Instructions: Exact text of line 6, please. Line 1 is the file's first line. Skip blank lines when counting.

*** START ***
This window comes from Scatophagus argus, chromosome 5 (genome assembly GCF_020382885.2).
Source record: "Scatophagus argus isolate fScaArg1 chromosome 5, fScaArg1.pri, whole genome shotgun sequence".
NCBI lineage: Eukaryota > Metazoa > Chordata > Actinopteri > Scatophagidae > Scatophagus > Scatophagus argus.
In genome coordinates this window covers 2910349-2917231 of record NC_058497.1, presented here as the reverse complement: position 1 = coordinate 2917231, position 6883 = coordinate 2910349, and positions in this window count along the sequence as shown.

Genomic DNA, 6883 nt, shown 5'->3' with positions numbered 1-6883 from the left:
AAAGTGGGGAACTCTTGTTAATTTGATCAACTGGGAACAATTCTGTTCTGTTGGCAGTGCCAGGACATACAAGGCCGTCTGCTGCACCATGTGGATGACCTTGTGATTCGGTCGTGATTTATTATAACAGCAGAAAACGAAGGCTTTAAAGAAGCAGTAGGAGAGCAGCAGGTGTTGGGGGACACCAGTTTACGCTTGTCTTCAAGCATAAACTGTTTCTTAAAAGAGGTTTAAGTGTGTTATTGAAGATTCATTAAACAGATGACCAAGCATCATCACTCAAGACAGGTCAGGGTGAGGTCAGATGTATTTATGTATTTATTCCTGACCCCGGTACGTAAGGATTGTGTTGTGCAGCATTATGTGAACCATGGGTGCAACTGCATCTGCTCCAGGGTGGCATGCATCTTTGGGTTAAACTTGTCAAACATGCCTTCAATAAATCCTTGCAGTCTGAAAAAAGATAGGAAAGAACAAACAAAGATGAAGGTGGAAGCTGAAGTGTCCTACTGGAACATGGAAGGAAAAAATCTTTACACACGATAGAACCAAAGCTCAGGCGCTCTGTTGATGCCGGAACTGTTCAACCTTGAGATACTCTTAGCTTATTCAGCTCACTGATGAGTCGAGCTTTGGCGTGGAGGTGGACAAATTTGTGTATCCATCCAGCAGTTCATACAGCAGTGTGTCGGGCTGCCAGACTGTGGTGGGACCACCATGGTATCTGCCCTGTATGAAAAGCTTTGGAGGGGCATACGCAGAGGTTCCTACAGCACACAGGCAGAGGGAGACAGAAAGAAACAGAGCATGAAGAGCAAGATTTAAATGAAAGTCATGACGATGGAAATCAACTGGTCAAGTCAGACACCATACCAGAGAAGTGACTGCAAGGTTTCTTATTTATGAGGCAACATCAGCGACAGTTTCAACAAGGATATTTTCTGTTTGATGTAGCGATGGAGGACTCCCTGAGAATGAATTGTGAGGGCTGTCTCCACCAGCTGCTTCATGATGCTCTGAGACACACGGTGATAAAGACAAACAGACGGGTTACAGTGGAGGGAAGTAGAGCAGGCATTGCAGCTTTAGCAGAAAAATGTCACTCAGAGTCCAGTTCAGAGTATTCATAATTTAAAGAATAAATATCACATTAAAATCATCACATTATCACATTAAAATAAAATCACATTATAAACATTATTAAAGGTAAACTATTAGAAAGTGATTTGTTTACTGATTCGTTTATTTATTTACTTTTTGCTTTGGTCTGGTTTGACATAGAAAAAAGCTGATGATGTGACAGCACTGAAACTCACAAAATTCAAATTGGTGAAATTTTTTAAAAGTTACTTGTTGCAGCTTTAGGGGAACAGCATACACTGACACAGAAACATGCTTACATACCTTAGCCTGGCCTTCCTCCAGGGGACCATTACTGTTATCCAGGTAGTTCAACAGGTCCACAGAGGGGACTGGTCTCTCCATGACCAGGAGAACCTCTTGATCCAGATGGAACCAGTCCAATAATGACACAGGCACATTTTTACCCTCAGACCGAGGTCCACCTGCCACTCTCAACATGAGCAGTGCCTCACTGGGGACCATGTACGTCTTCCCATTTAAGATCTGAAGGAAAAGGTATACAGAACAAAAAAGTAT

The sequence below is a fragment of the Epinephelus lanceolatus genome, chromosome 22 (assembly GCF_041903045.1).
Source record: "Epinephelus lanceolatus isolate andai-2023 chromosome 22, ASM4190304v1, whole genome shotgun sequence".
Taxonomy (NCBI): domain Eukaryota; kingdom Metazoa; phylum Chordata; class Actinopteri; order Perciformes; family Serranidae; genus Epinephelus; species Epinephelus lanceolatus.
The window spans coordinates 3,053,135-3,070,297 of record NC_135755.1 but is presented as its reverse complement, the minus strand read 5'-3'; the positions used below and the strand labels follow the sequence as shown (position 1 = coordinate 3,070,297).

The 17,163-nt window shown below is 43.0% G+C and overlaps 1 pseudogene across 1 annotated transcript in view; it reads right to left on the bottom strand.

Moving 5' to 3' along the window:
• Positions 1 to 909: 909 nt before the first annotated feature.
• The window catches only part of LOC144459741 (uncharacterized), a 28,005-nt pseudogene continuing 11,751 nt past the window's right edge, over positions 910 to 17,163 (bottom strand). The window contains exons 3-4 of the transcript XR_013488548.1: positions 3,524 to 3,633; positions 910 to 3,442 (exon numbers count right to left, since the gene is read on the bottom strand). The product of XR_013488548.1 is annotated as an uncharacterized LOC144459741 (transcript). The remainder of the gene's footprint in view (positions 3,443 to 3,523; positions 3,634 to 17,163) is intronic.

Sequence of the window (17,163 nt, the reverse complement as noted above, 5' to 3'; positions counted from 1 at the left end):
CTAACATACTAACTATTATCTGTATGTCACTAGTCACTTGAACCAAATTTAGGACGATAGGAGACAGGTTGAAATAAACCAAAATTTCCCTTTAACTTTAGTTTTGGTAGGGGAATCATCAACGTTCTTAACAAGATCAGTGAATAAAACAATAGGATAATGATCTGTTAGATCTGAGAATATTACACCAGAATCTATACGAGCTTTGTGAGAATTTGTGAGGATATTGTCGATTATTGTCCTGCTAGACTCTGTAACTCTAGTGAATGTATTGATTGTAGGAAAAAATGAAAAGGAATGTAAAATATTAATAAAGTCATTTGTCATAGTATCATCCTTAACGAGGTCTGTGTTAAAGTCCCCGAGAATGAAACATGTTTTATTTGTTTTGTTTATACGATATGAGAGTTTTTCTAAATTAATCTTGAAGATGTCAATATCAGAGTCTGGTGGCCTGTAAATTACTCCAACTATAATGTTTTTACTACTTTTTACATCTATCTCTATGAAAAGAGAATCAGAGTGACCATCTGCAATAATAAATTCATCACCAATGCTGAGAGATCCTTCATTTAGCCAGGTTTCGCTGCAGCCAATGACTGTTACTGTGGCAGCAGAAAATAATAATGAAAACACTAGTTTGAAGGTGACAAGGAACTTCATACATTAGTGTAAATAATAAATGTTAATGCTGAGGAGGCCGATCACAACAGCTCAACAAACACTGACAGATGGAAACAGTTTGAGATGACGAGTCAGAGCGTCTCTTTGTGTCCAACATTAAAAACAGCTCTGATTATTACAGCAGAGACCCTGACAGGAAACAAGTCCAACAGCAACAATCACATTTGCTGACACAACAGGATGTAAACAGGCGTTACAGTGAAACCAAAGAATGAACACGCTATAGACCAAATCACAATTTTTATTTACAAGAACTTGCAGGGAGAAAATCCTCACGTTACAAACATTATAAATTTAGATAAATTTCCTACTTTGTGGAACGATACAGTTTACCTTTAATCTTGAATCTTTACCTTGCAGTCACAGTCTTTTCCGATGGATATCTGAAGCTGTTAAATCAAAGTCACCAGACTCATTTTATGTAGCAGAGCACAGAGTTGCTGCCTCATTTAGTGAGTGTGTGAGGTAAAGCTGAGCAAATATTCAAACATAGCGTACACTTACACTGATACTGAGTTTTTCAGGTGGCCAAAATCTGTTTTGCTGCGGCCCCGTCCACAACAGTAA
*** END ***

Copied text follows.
AAAGTGGGGAACTCTTGTTAATTTGATCAACTGGGAACAATTCTGTTCTGTTGGCAGTGCCAGGACATACAAGGCCGTCTGCTGCACCATGTGGATGACCTTGTGATTCGGTCGTGATTTATTATAACAGCAGAAAACGAAGGCTTTAAAGAAGCAGTAGGAGAGCAGCAGGTGTTGGGGGACACCAGTTTACGCTTGTCTTCAAGCATAAACTGTTTCTTAAAAGAGGTTTAAGTGTGTTATTGAAGATTCATTAAACAGATGACCAAGCATCATCACTCAAGACAGGTCAGGGTGAGGTCAGATGTATTTATGTATTTATTCCTGACCCCGGTACGTAAGGATTGTGTTGTGCAGCATTATGTGAACCATGGGTGCAACTGCATCTGCTCCAGGGTGGCATGCATCTTTGGGTTAAACTTGTCAAACATGCCTTCAATAAATCCTTGCAGTCTGAAAAAAGATAGGAAAGAACAAACAAAGATGAAGGTGGAAGCTGAAGTGTCCTACTGGAACATGGAAGGAAAAAATCTTTACACACGATAGAACCAAAGCTCAGGCGCTCTGTTGATGCCGGAACTGTTCAACCTTGAGATACTCTTAGCTTATTCAGCTCACTGATGAGTCGAGCTTTGGCGTGGAGGTGGACAAATTTGTGTATCCATCCAGCAGTTCATACAGCAGTGTGTCGGGCTGCCAGACTGTGGTGGGACCACCATGGTATCTGCCCTGTATGAAAAGCTTTGGAGGGGCATACGCAGAGGTTCCTACAGCACACAGGCAGAGGGAGACAGAAAGAAACAGAGCATGAAGAGCAAGATTTAAATGAAAGTCATGACGATGGAAATCAACTGGTCAAGTCAGACACCATACCAGAGAAGTGACTGCAAGGTTTCTTATTTATGAGGCAACATCAGCGACAGTTTCAACAAGGATATTTTCTGTTTGATGTAGCGATGGAGGACTCCCTGAGAATGAATTGTGAGGGCTGTCTCCACCAGCTGCTTCATGATGCTCTGAGACACACGGTGATAAAGACAAACAGACGGGTTACAGTGGAGGGAAGTAGAGCAGGCATTGCAGCTTTAGCAGAAAAATGTCACTCAGAGTCCAGTTCAGAGTATTCATAATTTAAAGAATAAATATCACATTAAAATCATCACATTATCACATTAAAATAAAATCACATTATAAACATTATTAAAGGTAAACTATTAGAAAGTGATTTGTTTACTGATTCGTTTATTTATTTACTTTTTGCTTTGGTCTGGTTTGACATAGAAAAAAGCTGATGATGTGACAGCACTGAAACTCACAAAATTCAAATTGGTGAAATTTTTTAAAAGTTACTTGTTGCAGCTTTAGGGGAACAGCATACACTGACACAGAAACATGCTTACATACCTTAGCCTGGCCTTCCTCCAGGGGACCATTACTGTTATCCAGGTAGTTCAACAGGTCCACAGAGGGGACTGGTCTCTCCATGACCAGGAGAACCTCTTGATCCAGATGGAACCAGTCCAATAATGACACAGGCACATTTTTACCCTCAGACCGAGGTCCACCTGCCACTCTCAACATGAGCAGTGCCTCACTGGGGACCATGTACGTCTTCCCATTTAAGATCTGAAGGAAAAGGTATACAGAACAAAAAAGTAT